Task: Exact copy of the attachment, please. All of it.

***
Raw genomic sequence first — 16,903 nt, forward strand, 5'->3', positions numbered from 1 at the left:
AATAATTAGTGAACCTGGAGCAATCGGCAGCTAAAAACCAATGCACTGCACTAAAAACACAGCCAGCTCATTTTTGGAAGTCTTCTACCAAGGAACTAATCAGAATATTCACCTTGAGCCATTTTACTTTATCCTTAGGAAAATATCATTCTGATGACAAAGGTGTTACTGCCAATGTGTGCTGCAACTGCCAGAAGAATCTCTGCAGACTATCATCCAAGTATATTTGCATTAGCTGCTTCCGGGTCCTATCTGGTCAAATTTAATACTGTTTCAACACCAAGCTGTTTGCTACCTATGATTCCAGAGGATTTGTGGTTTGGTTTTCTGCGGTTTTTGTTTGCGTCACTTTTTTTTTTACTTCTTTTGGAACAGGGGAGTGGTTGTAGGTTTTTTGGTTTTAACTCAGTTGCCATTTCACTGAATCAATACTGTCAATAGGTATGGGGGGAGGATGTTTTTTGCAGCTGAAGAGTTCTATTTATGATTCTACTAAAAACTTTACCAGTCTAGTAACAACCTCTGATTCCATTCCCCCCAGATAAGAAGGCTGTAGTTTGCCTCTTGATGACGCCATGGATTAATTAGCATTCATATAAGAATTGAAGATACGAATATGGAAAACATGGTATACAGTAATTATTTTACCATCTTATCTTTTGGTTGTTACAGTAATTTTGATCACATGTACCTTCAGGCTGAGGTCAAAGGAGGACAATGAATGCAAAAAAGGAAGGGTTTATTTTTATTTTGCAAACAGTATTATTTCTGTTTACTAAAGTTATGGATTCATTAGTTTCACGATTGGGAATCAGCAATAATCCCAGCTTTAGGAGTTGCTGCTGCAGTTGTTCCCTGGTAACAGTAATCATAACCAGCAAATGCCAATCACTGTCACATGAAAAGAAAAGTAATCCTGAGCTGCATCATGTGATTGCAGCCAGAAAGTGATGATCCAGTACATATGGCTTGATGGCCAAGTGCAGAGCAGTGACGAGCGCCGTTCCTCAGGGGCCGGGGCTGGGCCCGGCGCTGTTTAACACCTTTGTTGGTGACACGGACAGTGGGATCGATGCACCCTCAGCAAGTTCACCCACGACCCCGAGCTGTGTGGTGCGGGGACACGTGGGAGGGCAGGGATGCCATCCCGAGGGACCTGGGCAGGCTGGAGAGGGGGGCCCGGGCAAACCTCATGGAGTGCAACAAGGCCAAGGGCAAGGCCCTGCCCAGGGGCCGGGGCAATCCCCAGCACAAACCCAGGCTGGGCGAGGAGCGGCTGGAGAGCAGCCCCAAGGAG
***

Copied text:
Raw genomic sequence first — 16,903 nt, forward strand, 5'->3', positions numbered from 1 at the left:
AATAATTAGTGAACCTGGAGCAATCGGCAGCTAAAAACCAATGCACTGCACTAAAAACACAGCCAGCTCATTTTTGGAAGTCTTCTACCAAGGAACTAATCAGAATATTCACCTTGAGCCATTTTACTTTATCCTTAGGAAAATATCATTCTGATGACAAAGGTGTTACTGCCAATGTGTGCTGCAACTGCCAGAAGAATCTCTGCAGACTATCATCCAAGTATATTTGCATTAGCTGCTTCCGGGTCCTATCTGGTCAAATTTAATACTGTTTCAACACCAAGCTGTTTGCTACCTATGATTCCAGAGGATTTGTGGTTTGGTTTTCTGCGGTTTTTGTTTGCGTCACTTTTTTTTTTACTTCTTTTGGAACAGGGGAGTGGTTGTAGGTTTTTTGGTTTTAACTCAGTTGCCATTTCACTGAATCAATACTGTCAATAGGTATGGGGGGAGGATGTTTTTTGCAGCTGAAGAGTTCTATTTATGATTCTACTAAAAACTTTACCAGTCTAGTAACAACCTCTGATTCCATTCCCCCCAGATAAGAAGGCTGTAGTTTGCCTCTTGATGACGCCATGGATTAATTAGCATTCATATAAGAATTGAAGATACGAATATGGAAAACATGGTATACAGTAATTATTTTACCATCTTATCTTTTGGTTGTTACAGTAATTTTGATCACATGTACCTTCAGGCTGAGGTCAAAGGAGGACAATGAATGCAAAAAAGGAAGGGTTTATTTTTATTTTGCAAACAGTATTATTTCTGTTTACTAAAGTTATGGATTCATTAGTTTCACGATTGGGAATCAGCAATAATCCCAGCTTTAGGAGTTGCTGCTGCAGTTGTTCCCTGGTAACAGTAATCATAACCAGCAAATGCCAATCACTGTCACATGAAAAGAAAAGTAATCCTGAGCTGCATCATGTGATTGCAGCCAGAAAGTGATGATCCAGTACATATGGCTTGATGGCCAAGTGCAGAGCAGTGACGAGCGCCGTTCCTCAGGGGCCGGGGCTGGGCCCGGCGCTGTTTAACACCTTTGTTGGTGACACGGACAGTGGGATCGATGCACCCTCAGCAAGTTCACCCACGACCCCGAGCTGTGTGGTGCGGGGACACGTGGGAGGGCAGGGATGCCATCCCGAGGGACCTGGGCAGGCTGGAGAGGGGGGCCCGGGCAAACCTCATGGAGTGCAACAAGGCCAAGGGCAAGGCCCTGCCCAGGGGCCGGGGCAATCCCCAGCACAAACCCAGGCTGGGCGAGGAGCGGCTGGAGAGCAGCCCCAAGGAG